8. Flying – Most important part of the flying experience is your seating – if you haven’t managed to pick a seat as suggested above, then make sure it’s not too close to the toilet as it could either be smelly or crowded around you always. Assuming you don’t already know this, DO NOT pick the seats in the last row since they don’t recline while the seat in front of you can. If you’re a first time traveller, you shall be excused for sitting by the window else pick the Aisle no matter what. If you’re in a 3-4-3 configuration, I would suggest you pick the aisle on either side of the middle row since you won’t have to bother anyone if you want to go pee and you’ll have only one person bothering you at any given point of time unless you’ve first time travellers/ family sitting next to you like I did on my way here this week. Next, pre-book your meals so you’ll be given food first. You can eat quickly and get more sleep than most others. Of course, using this strategy depends on time of your flight and what you’re optimising for – sleep or hunger. If you’re travelling from one of the many hubs like Dubai, Thailand, etc that are duty free heavens, just avoid carrying bulky cabin baggage as finding space in the cabin and later retrieving your bag can be a menace. Just put your tiny bag under the seat in front of you. Despite all this optimisation, if you’re stuck with a bunch of crying babies around you, god bless you. Warning: If you thought premium economy will help you escape this wrath, let me warn you that I just heard from my cousin that 19 babies in premium economy of a flight to the US all howled at once through take off and landing.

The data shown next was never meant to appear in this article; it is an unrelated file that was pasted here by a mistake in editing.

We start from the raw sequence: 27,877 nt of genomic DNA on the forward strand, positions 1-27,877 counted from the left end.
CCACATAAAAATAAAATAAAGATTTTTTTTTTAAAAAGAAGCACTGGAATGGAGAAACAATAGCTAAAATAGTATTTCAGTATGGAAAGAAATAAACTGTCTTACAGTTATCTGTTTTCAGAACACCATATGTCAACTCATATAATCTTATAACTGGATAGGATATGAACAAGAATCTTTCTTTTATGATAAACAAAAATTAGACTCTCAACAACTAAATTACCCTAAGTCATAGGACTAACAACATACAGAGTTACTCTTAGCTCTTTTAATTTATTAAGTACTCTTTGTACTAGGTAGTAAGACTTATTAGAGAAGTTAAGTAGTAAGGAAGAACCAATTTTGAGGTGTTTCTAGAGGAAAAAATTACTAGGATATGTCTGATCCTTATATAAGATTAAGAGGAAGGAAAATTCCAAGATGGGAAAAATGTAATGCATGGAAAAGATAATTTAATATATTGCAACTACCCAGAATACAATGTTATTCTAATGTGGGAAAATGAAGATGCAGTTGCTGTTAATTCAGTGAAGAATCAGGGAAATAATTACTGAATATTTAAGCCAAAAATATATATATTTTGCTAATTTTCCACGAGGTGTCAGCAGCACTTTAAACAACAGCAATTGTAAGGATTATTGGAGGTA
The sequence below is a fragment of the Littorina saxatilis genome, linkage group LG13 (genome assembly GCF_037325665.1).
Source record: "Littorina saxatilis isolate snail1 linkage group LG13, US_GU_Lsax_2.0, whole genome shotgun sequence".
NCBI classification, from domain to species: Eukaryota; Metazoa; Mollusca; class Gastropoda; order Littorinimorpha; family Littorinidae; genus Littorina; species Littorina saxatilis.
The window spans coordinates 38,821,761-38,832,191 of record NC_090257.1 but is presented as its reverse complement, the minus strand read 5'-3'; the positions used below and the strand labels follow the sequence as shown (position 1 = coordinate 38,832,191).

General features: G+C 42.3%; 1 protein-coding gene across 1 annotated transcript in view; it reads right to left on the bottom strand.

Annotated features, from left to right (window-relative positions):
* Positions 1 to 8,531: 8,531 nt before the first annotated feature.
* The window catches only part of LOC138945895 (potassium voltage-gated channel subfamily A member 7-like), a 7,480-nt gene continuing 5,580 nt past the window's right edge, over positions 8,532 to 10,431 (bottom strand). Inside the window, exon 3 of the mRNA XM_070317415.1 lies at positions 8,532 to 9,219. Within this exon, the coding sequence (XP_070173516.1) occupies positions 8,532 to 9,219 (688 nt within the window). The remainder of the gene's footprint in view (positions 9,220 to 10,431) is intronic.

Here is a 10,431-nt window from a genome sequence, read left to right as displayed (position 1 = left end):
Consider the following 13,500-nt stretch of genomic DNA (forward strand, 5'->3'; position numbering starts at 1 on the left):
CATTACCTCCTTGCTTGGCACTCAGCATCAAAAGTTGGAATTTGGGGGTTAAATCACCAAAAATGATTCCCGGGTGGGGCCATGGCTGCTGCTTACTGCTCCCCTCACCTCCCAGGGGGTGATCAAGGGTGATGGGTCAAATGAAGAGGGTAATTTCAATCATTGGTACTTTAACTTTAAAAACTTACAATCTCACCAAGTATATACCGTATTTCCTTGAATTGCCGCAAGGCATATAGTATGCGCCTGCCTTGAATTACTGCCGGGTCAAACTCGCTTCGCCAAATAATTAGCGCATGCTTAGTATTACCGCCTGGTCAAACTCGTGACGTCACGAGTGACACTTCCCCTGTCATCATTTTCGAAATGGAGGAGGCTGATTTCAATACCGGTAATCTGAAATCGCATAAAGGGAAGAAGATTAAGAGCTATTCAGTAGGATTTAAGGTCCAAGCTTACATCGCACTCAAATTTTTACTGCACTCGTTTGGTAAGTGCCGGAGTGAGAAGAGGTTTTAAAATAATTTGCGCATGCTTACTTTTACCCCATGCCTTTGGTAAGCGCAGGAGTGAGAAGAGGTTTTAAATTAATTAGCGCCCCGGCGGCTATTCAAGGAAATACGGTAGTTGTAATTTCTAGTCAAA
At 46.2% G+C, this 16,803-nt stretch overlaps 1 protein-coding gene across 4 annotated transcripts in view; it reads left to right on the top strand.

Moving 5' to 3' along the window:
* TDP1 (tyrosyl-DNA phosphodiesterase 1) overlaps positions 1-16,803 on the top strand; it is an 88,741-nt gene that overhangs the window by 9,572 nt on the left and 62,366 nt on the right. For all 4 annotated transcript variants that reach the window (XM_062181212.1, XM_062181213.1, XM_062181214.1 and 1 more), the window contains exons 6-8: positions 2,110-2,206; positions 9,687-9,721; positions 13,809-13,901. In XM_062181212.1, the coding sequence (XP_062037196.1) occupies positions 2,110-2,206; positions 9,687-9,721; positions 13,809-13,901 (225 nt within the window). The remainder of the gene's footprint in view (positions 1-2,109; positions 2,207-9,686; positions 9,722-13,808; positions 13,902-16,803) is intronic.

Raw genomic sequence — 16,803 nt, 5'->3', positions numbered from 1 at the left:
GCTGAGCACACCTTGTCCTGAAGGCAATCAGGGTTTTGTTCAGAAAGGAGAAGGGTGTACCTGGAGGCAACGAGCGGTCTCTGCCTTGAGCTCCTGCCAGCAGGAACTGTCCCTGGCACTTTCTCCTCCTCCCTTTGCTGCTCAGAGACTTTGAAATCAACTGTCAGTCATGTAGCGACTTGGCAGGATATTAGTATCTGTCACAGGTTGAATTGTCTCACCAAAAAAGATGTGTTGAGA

9. Disembarking – The strategies differ based on if you’re at your final destination or have a connecting flight to take and how much transit time you have. If you’ve a long transit time, follow the boarding strategy I have mentioned above. If you’re either at your final destination or have a short transit, then pick a seat in front while checking in so you can get out of the aircraft at the earliest.